Trespassing can have both civil and criminal consequences. A property owner may be able to sue someone who enters their land without permission. Meanwhile, the trespasser also may face charges. The prosecutor would need to prove that the defendant intentionally entered someone else’s property without permission, or remained there after being told to leave. This charge usually arises in the context of private property, but it can also arise if someone enters a store or other business, or even a city or state park, when they are not permitted to be there.
Criminal trespass generally is not considered to be a serious crime. In some states, it may not even be charged as a misdemeanor but instead may be charged as an infraction. People often compare it to burglary, which also involves entering property without permission. However, the consequences for burglary are much more severe.
Elements of Criminal Trespass
A defendant may be guilty of trespass even if they initially had permission to be on another party’s property if they remained there after they were told to leave.
The intent element of the crime means that the defendant must be aware that they do not have permission to be on the property, or a legal right to be there. In other words, if the defendant reasonably believes that they own the property, or that it is open to the public, the prosecution probably cannot secure a conviction. Sometimes criminal trespass can arise when someone initially does have permission to be on a property owner’s land, but then the property owner tells them that they need to leave. Refusing to leave can result in charges. (It also may result in other types of criminal charges if a confrontation develops with the property owner.)
The laws of some states require notice to the potential trespasser, since otherwise they might not know that they were trespassing. The property owner can provide verbal notice that another person is not welcome or that they need to leave the property. Sometimes signs or physical indicators, such as a fence or a locked gate, can convey the required notice as well.
Walking onto someone else’s land is the most obvious form of trespass, but it is not the only form. You may be convicted of trespassing if you get into someone else’s car without their permission. Also, state laws may define certain acts that fall within criminal trespassing laws, such as hunting on someone else’s land.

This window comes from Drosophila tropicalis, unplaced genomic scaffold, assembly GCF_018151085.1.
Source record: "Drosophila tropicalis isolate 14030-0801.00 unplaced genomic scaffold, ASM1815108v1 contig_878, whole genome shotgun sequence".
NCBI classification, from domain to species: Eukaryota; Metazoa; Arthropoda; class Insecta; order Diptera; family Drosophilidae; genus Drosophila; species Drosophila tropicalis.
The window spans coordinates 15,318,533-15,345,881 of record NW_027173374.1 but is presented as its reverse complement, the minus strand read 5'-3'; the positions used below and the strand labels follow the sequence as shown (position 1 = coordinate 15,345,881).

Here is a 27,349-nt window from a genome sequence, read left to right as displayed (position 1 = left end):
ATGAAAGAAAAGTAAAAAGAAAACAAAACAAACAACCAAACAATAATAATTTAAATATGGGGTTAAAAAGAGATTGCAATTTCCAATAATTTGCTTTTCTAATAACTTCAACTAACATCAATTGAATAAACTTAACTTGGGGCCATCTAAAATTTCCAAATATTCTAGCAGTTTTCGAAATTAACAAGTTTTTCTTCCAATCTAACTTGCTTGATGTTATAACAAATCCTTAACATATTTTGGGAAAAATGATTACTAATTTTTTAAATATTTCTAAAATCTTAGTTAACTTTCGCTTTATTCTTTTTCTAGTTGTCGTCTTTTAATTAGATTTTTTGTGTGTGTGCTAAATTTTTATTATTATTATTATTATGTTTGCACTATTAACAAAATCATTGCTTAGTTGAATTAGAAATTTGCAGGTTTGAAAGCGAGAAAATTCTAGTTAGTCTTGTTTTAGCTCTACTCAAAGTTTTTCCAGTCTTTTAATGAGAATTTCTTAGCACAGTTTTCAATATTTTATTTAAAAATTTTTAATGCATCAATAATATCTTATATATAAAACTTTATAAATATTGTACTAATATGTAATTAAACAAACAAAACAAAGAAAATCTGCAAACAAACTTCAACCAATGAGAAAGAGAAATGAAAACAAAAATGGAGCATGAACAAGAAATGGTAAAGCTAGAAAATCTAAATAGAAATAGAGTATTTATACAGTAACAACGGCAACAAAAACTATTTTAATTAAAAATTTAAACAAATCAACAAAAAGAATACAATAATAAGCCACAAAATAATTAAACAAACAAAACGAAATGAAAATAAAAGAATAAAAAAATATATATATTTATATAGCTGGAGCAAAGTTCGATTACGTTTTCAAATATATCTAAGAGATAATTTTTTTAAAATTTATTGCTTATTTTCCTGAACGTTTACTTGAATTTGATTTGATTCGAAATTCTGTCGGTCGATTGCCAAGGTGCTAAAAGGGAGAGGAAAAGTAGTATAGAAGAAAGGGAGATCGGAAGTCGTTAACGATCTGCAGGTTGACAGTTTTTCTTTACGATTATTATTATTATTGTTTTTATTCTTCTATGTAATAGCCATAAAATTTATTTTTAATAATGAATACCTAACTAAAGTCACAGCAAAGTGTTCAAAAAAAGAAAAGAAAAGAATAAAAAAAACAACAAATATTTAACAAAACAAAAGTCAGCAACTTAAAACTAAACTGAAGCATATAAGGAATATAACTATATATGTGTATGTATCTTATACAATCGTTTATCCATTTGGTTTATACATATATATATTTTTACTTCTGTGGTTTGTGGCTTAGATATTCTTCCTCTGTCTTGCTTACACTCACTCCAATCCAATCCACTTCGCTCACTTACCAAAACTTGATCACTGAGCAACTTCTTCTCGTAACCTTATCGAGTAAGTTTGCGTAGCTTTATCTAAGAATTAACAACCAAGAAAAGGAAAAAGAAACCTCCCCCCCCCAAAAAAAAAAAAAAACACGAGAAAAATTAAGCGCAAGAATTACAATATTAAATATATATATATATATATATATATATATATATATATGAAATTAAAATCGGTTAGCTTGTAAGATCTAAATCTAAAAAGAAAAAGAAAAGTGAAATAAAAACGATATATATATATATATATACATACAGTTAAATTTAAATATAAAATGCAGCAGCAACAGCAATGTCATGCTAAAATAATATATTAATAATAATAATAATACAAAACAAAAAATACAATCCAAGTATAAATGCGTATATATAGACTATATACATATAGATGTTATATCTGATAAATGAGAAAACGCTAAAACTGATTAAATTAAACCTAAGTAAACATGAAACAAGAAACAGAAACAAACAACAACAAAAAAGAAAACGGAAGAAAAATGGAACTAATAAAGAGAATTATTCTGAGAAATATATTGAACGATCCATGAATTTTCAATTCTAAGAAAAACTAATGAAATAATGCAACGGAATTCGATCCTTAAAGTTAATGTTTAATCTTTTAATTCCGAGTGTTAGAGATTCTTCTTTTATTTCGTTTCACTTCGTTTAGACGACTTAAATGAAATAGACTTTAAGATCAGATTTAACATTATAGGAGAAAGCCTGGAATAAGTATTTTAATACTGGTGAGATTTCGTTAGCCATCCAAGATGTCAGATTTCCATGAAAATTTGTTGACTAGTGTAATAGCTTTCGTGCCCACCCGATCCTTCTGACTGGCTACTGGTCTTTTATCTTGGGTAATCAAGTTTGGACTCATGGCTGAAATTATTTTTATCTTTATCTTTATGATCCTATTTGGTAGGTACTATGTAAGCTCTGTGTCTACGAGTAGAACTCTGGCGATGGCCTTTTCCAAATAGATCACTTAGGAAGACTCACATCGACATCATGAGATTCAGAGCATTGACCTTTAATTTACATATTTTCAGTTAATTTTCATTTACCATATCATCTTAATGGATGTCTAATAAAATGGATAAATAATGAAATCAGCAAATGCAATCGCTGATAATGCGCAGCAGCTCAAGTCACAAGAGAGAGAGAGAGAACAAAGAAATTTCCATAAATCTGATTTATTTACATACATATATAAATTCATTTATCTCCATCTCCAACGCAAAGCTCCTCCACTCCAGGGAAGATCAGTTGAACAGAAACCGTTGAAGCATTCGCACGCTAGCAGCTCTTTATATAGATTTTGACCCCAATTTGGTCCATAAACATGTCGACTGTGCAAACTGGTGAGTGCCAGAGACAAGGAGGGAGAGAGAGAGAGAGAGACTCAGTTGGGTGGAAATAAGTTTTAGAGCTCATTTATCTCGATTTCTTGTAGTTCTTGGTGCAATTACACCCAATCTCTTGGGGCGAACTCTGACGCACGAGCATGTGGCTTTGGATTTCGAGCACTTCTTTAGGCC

Penalties for Criminal Trespass
Criminal trespass may be charged as a felony, a misdemeanor, or an infraction. If the defendant enters someone else’s home, rather than another type of property, they may face a higher level of charge and harsher penalties. Entering a home may lead to a year in prison, for example, while entering another type of property may result in just two or three months in jail. If the crime is charged as an infraction or a low-level misdemeanor, the defendant may only need to pay a fine and may not face any jail time.
A defendant can be liable for trespass in both criminal and civil court.
Civil claims based on trespassing proceed separately from the criminal case and have a lower standard of proof. While the prosecution needs to prove the charge beyond a reasonable doubt, a plaintiff in a civil case must establish liability by a preponderance of the evidence (more likely than not). Liability can arise even if the trespasser did not damage the property or cause injuries, although damages will be minimal in these cases. In addition to damages, a property owner may be able to get an injunction against a trespasser to prevent them from continuing to enter the property.